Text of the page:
‘Like an Experimental Concentration Camp’: Women at Detention Center Report High Number of Hysterectomies
This article features Government Accountability Project and our client Dawn Wooten and was originally published here.
A concerning number of hysterectomies have been performed on migrant women held at a Georgia detention center — some of whom didn’t know why they had the procedure — according to a former nurse at the facility who is part of a new whistleblower complaint alleging “jarring medical neglect.”
“Everybody [the doctor] sees has a hysterectomy — just about everybody,” Dawn Wooten, who worked at Irwin County Detention Center until July, said in the complaint, filed Monday by the Government Accountability Project and advocacy groups on behalf of Wooten and some detained migrants.
Wooten was referring to an unnamed, off-site gynecologist in the complaint.
“He’s even taken out the wrong ovary on a young lady,” she said in the complaint.
“We’ve questioned among ourselves like goodness he’s taking everybody’s stuff out,” Wooten said of the gynecologist. “That’s his specialty, he’s the uterus collector. I know that’s ugly.”
“Is he collecting these things or something?” she continued. “Everybody he sees, he’s taking all their uteruses out or he’s taken their tubes out. What in the world.”
According to the complaint, Wooten “expressed concern regarding the high numbers of detained immigrant women at ICDC receiving hysterectomies.”
The complaint states that, according to Wooten, some of the detainees had issues requiring a hysterectomy but “everybody’s uterus cannot be that bad.”
Migrants at the facility, run by the company LaSalle Corrections, are also neither properly protected from exposure to the coronavirus disease COVID-19 nor properly treated for the illness, according to the complaint filed with the internal watchdog of the Department of Homeland Security, which runs Immigration and Customs Enforcement.
The complaint further alleges a years-long record of “human rights abuses including lack of medical and mental health care, due process violations [and] unsanitary living conditions” at the Irwin County facility, according to previous detainee accounts. The center has a capacity of about 1,200.
“This place is not equipped for humans,” one migrant said, according to the complaint.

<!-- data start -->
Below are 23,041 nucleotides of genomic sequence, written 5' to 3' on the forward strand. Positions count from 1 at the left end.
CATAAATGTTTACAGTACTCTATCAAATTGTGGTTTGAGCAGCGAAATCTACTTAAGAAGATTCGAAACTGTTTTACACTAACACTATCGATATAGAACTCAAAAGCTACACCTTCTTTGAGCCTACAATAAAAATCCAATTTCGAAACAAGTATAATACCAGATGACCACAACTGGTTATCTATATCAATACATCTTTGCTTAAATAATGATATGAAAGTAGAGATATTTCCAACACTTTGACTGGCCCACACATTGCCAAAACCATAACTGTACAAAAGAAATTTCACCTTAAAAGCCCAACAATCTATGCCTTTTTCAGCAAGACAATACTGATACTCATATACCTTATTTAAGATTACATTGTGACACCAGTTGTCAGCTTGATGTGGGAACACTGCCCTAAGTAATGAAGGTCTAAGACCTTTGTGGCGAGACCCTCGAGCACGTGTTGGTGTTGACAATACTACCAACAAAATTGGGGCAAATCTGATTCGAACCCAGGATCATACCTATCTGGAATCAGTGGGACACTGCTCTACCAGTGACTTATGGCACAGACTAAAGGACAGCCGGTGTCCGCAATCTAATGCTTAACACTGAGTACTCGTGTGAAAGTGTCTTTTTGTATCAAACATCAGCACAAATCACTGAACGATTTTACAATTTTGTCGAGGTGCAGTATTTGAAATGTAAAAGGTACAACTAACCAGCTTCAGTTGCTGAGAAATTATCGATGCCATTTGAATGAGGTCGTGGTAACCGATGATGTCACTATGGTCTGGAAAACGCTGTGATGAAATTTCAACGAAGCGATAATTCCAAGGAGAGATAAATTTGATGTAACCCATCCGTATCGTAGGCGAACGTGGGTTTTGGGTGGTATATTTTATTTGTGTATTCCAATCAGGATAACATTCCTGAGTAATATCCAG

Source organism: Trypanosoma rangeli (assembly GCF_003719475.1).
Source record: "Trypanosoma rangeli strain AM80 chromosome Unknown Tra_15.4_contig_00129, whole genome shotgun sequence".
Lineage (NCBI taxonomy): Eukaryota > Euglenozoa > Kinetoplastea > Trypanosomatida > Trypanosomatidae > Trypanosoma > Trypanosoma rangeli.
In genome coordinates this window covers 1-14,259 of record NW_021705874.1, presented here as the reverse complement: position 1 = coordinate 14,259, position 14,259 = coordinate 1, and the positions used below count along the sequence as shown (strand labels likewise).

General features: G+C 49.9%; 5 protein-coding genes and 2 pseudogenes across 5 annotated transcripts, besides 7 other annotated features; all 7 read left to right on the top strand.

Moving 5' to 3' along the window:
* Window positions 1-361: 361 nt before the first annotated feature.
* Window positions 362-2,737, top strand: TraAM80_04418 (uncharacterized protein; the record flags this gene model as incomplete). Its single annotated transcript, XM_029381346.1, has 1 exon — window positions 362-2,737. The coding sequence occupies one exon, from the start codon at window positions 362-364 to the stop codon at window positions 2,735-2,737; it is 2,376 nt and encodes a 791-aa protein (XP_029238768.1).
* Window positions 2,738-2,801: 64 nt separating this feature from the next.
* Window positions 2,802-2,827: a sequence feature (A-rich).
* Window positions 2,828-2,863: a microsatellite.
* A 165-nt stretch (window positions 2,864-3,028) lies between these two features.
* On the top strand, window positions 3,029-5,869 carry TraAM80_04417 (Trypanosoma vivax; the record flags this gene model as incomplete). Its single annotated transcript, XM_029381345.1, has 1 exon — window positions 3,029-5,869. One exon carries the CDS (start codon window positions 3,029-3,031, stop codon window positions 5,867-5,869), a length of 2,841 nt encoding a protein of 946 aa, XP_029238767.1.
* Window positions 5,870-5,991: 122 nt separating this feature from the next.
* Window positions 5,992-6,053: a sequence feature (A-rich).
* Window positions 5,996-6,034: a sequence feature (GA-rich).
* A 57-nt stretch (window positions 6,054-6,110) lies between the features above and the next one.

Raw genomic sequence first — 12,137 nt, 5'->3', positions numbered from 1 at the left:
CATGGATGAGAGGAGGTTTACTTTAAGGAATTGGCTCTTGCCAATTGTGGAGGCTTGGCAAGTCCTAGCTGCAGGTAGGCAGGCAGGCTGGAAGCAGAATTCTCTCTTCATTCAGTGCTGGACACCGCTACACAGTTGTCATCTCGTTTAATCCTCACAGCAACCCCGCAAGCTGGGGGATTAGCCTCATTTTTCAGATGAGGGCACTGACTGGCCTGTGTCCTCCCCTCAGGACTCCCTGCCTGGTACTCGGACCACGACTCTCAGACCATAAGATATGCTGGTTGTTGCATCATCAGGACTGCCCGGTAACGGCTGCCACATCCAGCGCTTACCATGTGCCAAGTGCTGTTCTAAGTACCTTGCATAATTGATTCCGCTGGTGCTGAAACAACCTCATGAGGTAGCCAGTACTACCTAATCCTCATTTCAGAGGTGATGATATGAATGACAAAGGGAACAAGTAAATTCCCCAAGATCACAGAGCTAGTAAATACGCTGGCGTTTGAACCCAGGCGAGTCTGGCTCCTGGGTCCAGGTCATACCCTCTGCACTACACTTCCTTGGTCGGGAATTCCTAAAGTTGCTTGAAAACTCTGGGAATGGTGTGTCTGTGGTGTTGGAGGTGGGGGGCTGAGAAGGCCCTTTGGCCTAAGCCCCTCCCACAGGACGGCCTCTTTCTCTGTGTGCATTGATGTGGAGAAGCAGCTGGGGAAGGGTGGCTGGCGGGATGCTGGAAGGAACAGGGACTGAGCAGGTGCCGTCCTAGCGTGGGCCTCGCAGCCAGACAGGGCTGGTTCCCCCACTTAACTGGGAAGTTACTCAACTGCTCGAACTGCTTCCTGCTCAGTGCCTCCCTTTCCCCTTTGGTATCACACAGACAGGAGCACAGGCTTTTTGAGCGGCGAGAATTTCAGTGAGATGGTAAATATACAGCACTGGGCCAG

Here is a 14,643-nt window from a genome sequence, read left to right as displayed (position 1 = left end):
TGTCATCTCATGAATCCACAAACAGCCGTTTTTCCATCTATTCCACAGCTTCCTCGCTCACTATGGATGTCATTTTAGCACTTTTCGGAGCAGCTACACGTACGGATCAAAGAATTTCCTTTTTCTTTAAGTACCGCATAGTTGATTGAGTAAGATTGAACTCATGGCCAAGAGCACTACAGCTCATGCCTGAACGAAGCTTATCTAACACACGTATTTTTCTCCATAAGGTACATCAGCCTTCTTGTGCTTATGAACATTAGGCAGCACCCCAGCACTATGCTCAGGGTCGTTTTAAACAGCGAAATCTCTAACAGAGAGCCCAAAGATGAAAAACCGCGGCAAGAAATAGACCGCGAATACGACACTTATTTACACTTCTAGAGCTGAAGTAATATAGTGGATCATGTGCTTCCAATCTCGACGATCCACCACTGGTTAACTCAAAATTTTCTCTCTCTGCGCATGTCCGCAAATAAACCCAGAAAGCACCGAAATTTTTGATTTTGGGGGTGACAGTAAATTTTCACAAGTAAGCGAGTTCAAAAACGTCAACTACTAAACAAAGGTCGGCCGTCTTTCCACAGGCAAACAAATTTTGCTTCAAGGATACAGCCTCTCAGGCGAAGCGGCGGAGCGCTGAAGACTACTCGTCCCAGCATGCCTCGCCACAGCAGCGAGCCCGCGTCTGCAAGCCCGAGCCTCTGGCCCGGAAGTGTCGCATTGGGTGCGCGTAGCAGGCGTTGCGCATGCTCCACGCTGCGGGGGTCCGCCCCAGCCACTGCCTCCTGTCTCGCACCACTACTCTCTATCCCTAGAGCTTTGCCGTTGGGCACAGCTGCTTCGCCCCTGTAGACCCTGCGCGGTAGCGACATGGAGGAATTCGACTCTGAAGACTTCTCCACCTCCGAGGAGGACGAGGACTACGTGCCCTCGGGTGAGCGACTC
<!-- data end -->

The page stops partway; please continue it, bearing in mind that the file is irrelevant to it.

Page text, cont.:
Those failures have taken on greater urgency amid a pandemic, according to the complaint. Some 42 detainees at facility had reportedly tested positive for COVID-19 as of Sunday.
The documents describe a lack of coronavirus testing at the facility as well as destruction of records, failure to follow health guidelines to curb the virus and symptomatic employees who continued to work while information about infections was hidden from staff and detainees.
The advocacy groups argue that “these life-threatening concerns require immediate attention and correction before more employees and detained immigrants at ICDC become sick with COVID-19 or other illnesses due to lack of medical care and proper COVID-19 policies.”
Allegations by Wooten, the former nurse, of a high number of hysterectomies are supported by detained immigrants and other nurses, according to the complaint.
One detainee said she spoke to five other detained women at the facility between October and December of 2019, each of whom had a hysterectomy done.
“When I met all these women who had had surgeries, I thought this was like an experimental concentration camp,” the detainee told Project South, one of the advocacy groups who filed the complaint. “It was like they’re experimenting with our bodies.”
Some of them didn’t even know why they were having the surgery, according to the complaint.
Wooten said that several of the women told her that “they’ve been to see the doctor and they’ve had hysterectomies and they don’t know why they went or why they’re going.”
ICE spokesperson Lindsay Williams tells PEOPLE in a statement that the agency does not comment on matters presented to the Office of the Inspector General.
“ICE takes all allegations seriously and defers to the OIG regarding any potential investigation and/or results,” Williams said. “That said, in general, anonymous, unproven allegations, made without any fact-checkable specifics, should be treated with the appropriate skepticism they deserve.”
LaSalle Corrections and the DHS Office of the Inspector General did not immediately respond to a request for comment from PEOPLE.
In addition to Project South, the complaint was filed by advocacy groups Georgia Detention Watch, Georgia Latino Alliance for Human Rights and the South Georgia Immigrant Support Network.
The Trump administration has made restricting immigration, both legal and illegal, a cornerstone of government policy — even as advocates and numerous detainees say the conditions migrants have been held in is often unsafe and inhumane.
The government previously came under fire for separating migrant children from their parents.
President Donald Trump also has a history of demeaning comments about immigrants, particularly from Central and South American countries.